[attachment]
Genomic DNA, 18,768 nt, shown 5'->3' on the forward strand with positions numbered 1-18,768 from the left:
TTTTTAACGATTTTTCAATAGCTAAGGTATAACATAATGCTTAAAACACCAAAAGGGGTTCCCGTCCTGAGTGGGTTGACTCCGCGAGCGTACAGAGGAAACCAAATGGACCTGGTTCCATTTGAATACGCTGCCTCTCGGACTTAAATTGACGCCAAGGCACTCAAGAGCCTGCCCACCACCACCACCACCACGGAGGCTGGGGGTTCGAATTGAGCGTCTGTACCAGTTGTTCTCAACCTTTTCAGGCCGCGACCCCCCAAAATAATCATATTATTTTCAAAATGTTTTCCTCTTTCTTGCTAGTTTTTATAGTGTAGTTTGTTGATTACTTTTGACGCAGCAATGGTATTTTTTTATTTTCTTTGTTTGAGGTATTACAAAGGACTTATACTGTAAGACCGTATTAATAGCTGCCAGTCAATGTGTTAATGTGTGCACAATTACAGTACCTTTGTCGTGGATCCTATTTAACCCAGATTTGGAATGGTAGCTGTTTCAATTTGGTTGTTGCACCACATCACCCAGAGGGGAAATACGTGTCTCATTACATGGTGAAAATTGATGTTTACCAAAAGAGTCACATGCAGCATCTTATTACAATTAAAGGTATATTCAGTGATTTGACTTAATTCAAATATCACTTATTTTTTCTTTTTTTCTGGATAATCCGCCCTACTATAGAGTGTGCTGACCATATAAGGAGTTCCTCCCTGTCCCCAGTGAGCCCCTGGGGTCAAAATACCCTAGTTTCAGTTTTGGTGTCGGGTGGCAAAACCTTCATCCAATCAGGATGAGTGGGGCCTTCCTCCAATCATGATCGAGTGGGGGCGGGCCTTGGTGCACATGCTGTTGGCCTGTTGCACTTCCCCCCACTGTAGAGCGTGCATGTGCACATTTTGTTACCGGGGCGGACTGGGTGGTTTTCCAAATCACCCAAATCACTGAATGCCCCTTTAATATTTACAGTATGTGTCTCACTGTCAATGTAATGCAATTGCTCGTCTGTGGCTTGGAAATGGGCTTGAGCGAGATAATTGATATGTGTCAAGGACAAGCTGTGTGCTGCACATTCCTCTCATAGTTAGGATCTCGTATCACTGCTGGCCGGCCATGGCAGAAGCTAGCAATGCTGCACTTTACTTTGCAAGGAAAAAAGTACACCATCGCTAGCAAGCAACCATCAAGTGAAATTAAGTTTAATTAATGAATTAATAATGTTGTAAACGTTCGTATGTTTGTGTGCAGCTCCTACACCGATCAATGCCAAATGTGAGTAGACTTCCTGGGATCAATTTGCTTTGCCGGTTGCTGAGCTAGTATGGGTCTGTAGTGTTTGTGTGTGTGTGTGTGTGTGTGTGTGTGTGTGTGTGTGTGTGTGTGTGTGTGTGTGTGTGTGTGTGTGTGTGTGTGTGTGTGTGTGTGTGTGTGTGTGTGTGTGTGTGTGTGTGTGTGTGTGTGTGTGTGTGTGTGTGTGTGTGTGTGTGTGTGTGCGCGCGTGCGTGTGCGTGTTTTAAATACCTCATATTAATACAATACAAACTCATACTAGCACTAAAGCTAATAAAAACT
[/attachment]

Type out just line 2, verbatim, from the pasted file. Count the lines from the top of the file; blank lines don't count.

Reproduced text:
TTTTTAACGATTTTTCAATAGCTAAGGTATAACATAATGCTTAAAACACCAAAAGGGGTTCCCGTCCTGAGTGGGTTGACTCCGCGAGCGTACAGAGGAAACCAAATGGACCTGGTTCCATTTGAATACGCTGCCTCTCGGACTTAAATTGACGCCAAGGCACTCAAGAGCCTGCCCACCACCACCACCACCACGGAGGCTGGGGGTTCGAATTGAGCGTCTGTACCAGTTGTTCTCAACCTTTTCAGGCCGCGACCCCCCAAAATAATCATATTATTTTCAAAATGTTTTCCTCTTTCTTGCTAGTTTTTATAGTGTAGTTTGTTGATTACTTTTGACGCAGCAATGGTATTTTTTTATTTTCTTTGTTTGAGGTATTACAAAGGACTTATACTGTAAGACCGTATTAATAGCTGCCAGTCAATGTGTTAATGTGTGCACAATTACAGTACCTTTGTCGTGGATCCTATTTAACCCAGATTTGGAATGGTAGCTGTTTCAATTTGGTTGTTGCACCACATCACCCAGAGGGGAAATACGTGTCTCATTACATGGTGAAAATTGATGTTTACCAAAAGAGTCACATGCAGCATCTTATTACAATTAAAGGTATATTCAGTGATTTGACTTAATTCAAATATCACTTATTTTTTCTTTTTTTCTGGATAATCCGCCCTACTATAGAGTGTGCTGACCATATAAGGAGTTCCTCCCTGTCCCCAGTGAGCCCCTGGGGTCAAAATACCCTAGTTTCAGTTTTGGTGTCGGGTGGCAAAACCTTCATCCAATCAGGATGAGTGGGGCCTTCCTCCAATCATGATCGAGTGGGGGCGGGCCTTGGTGCACATGCTGTTGGCCTGTTGCACTTCCCCCCACTGTAGAGCGTGCATGTGCACATTTTGTTACCGGGGCGGACTGGGTGGTTTTCCAAATCACCCAAATCACTGAATGCCCCTTTAATATTTACAGTATGTGTCTCACTGTCAATGTAATGCAATTGCTCGTCTGTGGCTTGGAAATGGGCTTGAGCGAGATAATTGATATGTGTCAAGGACAAGCTGTGTGCTGCACATTCCTCTCATAGTTAGGATCTCGTATCACTGCTGGCCGGCCATGGCAGAAGCTAGCAATGCTGCACTTTACTTTGCAAGGAAAAAAGTACACCATCGCTAGCAAGCAACCATCAAGTGAAATTAAGTTTAATTAATGAATTAATAATGTTGTAAACGTTCGTATGTTTGTGTGCAGCTCCTACACCGATCAATGCCAAATGTGAGTAGACTTCCTGGGATCAATTTGCTTTGCCGGTTGCTGAGCTAGTATGGGTCTGTAGTGTTTGTGTGTGTGTGTGTGTGTGTGTGTGTGTGTGTGTGTGTGTGTGTGTGTGTGTGTGTGTGTGTGTGTGTGTGTGTGTGTGTGTGTGTGTGTGTGTGTGTGTGTGTGTGTGTGTGTGTGTGTGTGTGTGTGTGTGTGTGTGTGTGTGTGTGTGTGTGCGCGCGTGCGTGTGCGTGTTTTAAATACCTCATATTAATACAATACAAACTCATACTAGCACTAAAGCTAATAAAAACT